Welcome to tiger country: the treacherous territory where a single wrong move by a brain surgeon can devastate-or end-a patient's life. This is the terrain world-renowned neurosurgeon Keith Black, MD, enters every day to produce virtual medical miracles. Now, in BRAIN SURGEON, Dr. Black invites readers to shadow his breathtaking journeys into the brain as he battles some of the deadliest and most feared tumors known to medical science. Along the way, he shares his unique insights about the inner workings of the brain, his unwavering optimism for the future of medicine, and the extraordinary stories of his patients-from ministers and rock stars to wealthy entrepreneurs and uninsured students-whom he celebrates as the real heroes. BRAIN SURGEON offers a window into one man's remarkable mind, revealing the anatomy of the unflinching confidence of this master surgeon, whose personal journey brought him from life as a young African-American boy growing up in the civil rights era South to the elite world of neurosurgery. Through Dr. Black's white-knuckle descriptions of some of the most astonishing medical procedures performed today, he reveals the beauty and marvel of the human brain and the strength and heroism of his patients who refuse to see themselves as victims. Ultimately, BRAIN SURGEON is an inspiring story of the struggle to overcome odds-whether as a man, a doctor, or a patient. "BRAIN SURGEON is an inspirational book about true heroes-readers will marvel at Keith Black's achievements both as a doctor and as a man, and will be in awe of his patients' courage and will to survive." --Denzel Washington I often get asked who the best doctor is in the world for various ailments. Truth is, it's a hard question. When it comes to brain tumors, however, the answer is pretty clear: Keith Black. He is the doctor people find when all the other doctors have given up. He is that guy. This book is about the heroic patients he has already helped and saved. If you want a rare, behind-the-curtain look at the life of one of the most pre-eminent neurosurgeons in the world, pick up Brain Surgeon. And Keith, from one brain surgeon to another: thank you for honoring our profession. Well done. --Sanjay Gupta, MD, Chief Medical Correspondent, CNN and New York Times bestselling author of Chasing Life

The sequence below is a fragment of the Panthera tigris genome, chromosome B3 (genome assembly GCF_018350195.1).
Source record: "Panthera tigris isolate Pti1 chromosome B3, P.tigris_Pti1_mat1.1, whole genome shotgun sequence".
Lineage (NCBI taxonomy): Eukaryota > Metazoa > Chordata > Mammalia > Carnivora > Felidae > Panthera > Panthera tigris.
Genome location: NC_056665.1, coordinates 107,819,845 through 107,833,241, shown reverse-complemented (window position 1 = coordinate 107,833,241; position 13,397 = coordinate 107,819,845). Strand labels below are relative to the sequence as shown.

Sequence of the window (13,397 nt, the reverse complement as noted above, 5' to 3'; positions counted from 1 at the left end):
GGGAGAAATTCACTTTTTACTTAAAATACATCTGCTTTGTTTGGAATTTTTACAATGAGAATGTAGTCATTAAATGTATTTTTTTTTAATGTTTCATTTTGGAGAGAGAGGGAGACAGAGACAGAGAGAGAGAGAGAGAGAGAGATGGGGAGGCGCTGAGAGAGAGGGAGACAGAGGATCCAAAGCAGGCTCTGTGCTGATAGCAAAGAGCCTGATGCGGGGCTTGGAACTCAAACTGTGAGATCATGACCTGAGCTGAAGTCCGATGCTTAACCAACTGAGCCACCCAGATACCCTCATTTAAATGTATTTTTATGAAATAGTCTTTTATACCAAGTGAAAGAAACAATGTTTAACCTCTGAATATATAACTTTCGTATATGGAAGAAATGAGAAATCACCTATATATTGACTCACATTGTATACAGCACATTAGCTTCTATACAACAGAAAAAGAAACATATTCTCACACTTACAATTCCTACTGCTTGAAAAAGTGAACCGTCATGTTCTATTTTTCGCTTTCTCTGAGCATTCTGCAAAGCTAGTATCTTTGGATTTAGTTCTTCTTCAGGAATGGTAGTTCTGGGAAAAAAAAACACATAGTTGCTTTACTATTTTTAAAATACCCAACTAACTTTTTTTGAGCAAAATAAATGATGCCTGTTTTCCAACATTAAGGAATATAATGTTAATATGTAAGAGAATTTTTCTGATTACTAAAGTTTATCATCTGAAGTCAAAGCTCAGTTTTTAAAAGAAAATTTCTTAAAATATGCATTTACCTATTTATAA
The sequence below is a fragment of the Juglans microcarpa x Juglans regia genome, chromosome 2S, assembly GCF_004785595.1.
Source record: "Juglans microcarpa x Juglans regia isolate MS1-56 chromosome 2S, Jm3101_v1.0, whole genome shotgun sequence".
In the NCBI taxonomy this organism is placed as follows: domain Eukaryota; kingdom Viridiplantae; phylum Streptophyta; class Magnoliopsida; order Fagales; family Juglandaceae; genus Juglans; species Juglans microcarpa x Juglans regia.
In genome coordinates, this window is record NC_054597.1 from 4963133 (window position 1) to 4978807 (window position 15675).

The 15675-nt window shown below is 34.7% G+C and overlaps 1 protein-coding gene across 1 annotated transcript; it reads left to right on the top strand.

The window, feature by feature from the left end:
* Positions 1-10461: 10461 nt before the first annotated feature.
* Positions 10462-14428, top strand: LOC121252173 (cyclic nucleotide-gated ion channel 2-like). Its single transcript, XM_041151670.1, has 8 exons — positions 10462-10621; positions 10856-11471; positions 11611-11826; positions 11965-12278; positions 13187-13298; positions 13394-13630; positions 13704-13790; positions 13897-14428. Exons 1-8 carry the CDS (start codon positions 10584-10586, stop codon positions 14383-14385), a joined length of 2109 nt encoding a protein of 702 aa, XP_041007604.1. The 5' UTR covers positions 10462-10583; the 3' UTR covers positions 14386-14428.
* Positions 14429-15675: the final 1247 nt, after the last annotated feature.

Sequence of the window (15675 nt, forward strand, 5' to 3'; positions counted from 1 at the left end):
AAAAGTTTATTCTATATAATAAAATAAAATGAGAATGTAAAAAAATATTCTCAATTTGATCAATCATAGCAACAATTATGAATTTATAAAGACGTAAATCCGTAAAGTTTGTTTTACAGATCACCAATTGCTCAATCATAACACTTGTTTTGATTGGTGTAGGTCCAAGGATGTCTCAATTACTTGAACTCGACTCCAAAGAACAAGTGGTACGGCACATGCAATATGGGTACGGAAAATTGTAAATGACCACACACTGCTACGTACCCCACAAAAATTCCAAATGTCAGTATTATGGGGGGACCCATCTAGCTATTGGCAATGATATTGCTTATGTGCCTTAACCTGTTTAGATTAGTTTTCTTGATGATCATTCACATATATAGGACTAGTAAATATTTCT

THE NEW YORK TIMES NUMBER ONE BESTSELLER THE SUNDAY TIMES NUMBER ONE BESTSELLER 'Finishing this book and then forgetting about it is simply not an option...Unmissable' New York Times At the age of thirty-six, on the verge of completing a decade’s training as a neurosurgeon, Paul Kalanithi was diagnosed with inoperable lung cancer. One day he was a doctor treating the dying, the next he was a patient struggling to live. When Breath Becomes Air chronicles Kalanithi’s transformation from a medical student asking what makes a virtuous and meaningful life into a neurosurgeon working in the core of human identity – the brain – and finally into a patient and a new father. What makes life worth living in the face of death? What do you do when when life is catastrophically interrupted? What does it mean to have a child as your own life fades away? Paul Kalanithi died while working on this profoundly moving book, yet his words live on as a guide to us all. When Breath Becomes Air is a life-affirming reflection on facing our mortality and on the relationship between doctor and patient, from a gifted writer who became both.